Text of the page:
Leaving Prison = Walking the Plank?
As a result of our country's love affair with incarceration, our prison population has expanded mightily, as have, consequently, the number of people leaving prison each day. With more than 600,000 releases a year from prison (and another whopping 10 million people released from jail who were either serving sentences of less than one year or who had been awaiting trial), the urgency with which America must direct attention to the reentry of prisoners into society cannot be overstated.
The importance of developing extensive, multi-tiered reentry programs for ex-prisoners was brought sharply into focus earlier this month when the New England Journal of Medicine published an article called "Release from Prison – A High Risk of Death for Former Inmates", documenting the findings of a study comparing the mortality rate of over 30,000 ex-prisoners (62% white, 87% male) in Washington State upon their reentry into society to other state residents.
Specifically, the study found that the risk of death among former inmates during the first two weeks after their release was 12.7 times that of other state residents (and 3.5 times greater overall). Put another way, whereas for Washington residents of the same age, sex, and race as the ex-prisoners, the mortality rate was 223 per 100,000, in the first week the ex-prisoner mortality rate skyrocketed to 3,661 per 100,00, in the first two weeks it was 2,589 per 100,000, and overall it was 777 deaths per 100,000. The disparity between mortality rates of ex-prisoners and other state residents was noticeably higher among females, for inmates between the ages of 25-44, and for drug addicts. The leading causes of death for people upon leaving prison were drug overdose, cardiovascular disease, homicide, and suicide.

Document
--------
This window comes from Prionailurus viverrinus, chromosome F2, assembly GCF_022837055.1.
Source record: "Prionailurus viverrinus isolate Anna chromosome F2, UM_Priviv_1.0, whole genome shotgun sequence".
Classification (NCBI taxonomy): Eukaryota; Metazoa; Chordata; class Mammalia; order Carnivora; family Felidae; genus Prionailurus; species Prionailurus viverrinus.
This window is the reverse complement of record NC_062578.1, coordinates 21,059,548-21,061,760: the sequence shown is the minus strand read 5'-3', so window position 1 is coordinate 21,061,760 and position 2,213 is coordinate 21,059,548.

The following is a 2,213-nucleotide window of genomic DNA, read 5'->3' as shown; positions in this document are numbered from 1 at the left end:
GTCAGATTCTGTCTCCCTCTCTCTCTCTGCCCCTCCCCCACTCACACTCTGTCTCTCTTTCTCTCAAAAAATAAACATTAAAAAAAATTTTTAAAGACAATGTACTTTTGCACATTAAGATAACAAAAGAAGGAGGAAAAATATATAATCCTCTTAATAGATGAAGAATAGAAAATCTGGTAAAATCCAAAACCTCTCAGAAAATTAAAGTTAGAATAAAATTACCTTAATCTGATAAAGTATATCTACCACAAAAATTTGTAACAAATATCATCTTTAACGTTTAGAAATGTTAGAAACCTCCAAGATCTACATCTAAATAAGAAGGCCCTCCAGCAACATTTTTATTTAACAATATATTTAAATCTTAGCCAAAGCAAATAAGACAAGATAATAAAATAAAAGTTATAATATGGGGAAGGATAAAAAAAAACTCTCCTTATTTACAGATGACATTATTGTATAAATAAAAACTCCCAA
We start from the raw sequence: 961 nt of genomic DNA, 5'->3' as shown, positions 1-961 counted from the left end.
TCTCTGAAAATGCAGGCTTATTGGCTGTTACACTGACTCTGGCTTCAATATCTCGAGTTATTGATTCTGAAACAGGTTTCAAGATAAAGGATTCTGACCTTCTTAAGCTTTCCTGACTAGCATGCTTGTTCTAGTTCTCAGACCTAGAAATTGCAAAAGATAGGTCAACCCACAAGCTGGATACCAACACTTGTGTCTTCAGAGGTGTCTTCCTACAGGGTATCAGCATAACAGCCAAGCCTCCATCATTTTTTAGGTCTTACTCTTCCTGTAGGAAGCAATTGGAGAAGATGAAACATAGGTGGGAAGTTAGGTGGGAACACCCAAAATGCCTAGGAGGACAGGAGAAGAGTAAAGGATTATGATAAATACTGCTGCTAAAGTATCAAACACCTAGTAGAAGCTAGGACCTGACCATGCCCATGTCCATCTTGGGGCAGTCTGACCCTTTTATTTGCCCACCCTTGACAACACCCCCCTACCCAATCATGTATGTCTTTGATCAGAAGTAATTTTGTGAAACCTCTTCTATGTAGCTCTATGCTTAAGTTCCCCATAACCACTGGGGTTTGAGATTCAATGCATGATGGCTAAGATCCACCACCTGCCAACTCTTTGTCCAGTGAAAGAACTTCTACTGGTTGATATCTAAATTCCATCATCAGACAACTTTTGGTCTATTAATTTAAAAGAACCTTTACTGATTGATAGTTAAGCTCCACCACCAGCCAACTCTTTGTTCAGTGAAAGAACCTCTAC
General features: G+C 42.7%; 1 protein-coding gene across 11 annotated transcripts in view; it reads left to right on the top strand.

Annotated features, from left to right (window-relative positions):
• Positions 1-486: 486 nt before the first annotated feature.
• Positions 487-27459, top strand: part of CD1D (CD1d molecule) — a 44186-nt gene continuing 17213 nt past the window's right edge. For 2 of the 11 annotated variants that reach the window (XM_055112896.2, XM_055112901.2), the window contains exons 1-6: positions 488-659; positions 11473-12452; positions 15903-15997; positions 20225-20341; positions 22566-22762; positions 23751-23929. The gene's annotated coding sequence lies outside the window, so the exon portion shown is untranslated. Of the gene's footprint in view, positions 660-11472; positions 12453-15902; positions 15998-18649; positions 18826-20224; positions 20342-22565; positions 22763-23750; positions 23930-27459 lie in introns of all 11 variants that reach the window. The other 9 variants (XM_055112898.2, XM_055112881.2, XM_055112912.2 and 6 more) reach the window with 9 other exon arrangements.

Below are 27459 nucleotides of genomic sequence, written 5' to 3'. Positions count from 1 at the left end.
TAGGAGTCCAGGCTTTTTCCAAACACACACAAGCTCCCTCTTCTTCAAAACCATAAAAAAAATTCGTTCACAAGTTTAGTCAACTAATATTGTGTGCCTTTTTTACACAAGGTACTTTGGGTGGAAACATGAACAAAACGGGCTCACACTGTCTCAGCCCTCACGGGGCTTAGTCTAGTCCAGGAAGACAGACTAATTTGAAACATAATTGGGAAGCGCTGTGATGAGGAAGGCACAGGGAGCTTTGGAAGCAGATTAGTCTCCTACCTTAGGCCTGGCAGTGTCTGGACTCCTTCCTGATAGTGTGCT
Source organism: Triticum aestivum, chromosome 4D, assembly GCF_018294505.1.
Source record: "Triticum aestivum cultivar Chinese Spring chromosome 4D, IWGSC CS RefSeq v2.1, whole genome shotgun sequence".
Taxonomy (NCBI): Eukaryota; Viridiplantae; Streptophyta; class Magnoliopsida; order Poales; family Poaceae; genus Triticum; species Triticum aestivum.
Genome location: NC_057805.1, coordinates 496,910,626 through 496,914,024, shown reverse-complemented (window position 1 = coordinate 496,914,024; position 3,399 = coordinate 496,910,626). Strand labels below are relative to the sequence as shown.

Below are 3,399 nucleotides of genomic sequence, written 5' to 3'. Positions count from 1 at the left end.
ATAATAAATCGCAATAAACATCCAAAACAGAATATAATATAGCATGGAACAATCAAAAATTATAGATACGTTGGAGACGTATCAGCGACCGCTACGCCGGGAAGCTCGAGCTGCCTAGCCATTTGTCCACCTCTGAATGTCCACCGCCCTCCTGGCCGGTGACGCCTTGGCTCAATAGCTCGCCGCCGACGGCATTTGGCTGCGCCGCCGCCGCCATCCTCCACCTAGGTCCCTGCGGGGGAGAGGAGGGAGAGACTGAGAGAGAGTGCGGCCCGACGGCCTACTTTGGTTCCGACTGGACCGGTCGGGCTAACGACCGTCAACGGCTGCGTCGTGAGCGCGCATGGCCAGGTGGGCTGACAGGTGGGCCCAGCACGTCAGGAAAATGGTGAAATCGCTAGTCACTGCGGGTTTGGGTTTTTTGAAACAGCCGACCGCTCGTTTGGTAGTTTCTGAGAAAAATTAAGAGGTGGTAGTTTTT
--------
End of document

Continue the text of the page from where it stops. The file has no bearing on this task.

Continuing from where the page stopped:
The statistic which, by itself, demonstrates the critical importance of immediate intervention for recently released inmates is that in the first two weeks, as mentioned above, the mortality rate is 2,589 per 100,000, but by weeks 3-4, it drops to 614 (which is still almost 3 times the average rate, but vastly lower than the figure in weeks 1-2). This suggests that while long-term intervention is important, the most crucial juncture for transitional care is when ex-prisoners first set foot outside the gates.
This study is not comprehensive, and it focuses on a particular geographic region. In addition, as the study itself acknowledges, factors such as education level, employment status, income level, residential neighborhood, and health insurance may account in part for the disparate mortality rates. However, the drastic difference in the rates suggests that both inmates and our society are often woefully unprepared for their release.
As the study concludes, "the sharply elevated risk immediately after release suggests that the reentry process contributes to excess mortality in this population" and "interventions…could include planning for the transition from prison to the community." The study suggests halfway houses, work-release programs, drug-treatment programs, education about the susceptibility to overdose after relative abstinence during incarceration, preventative care to lessen cardiac risks, intensive case management, and improving the access to and continuity of medical and mental health care.
Or, and here's a novel idea: put fewer people behind bars in the first place.